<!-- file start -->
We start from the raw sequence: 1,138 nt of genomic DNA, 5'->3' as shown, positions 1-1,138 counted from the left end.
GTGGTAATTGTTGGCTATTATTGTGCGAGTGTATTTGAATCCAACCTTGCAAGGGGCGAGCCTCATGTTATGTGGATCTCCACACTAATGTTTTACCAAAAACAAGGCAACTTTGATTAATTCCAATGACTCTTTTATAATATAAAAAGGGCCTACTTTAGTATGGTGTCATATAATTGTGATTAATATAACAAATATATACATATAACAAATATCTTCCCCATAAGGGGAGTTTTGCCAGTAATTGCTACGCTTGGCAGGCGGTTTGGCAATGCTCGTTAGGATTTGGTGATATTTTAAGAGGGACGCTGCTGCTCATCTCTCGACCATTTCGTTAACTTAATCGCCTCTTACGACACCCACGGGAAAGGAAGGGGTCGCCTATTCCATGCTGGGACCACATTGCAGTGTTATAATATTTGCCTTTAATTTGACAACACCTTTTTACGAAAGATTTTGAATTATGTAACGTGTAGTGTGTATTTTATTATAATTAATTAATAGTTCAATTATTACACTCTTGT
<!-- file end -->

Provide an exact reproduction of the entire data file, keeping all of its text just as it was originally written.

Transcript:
We start from the raw sequence: 1,138 nt of genomic DNA, 5'->3' as shown, positions 1-1,138 counted from the left end.
GTGGTAATTGTTGGCTATTATTGTGCGAGTGTATTTGAATCCAACCTTGCAAGGGGCGAGCCTCATGTTATGTGGATCTCCACACTAATGTTTTACCAAAAACAAGGCAACTTTGATTAATTCCAATGACTCTTTTATAATATAAAAAGGGCCTACTTTAGTATGGTGTCATATAATTGTGATTAATATAACAAATATATACATATAACAAATATCTTCCCCATAAGGGGAGTTTTGCCAGTAATTGCTACGCTTGGCAGGCGGTTTGGCAATGCTCGTTAGGATTTGGTGATATTTTAAGAGGGACGCTGCTGCTCATCTCTCGACCATTTCGTTAACTTAATCGCCTCTTACGACACCCACGGGAAAGGAAGGGGTCGCCTATTCCATGCTGGGACCACATTGCAGTGTTATAATATTTGCCTTTAATTTGACAACACCTTTTTACGAAAGATTTTGAATTATGTAACGTGTAGTGTGTATTTTATTATAATTAATTAATAGTTCAATTATTACACTCTTGT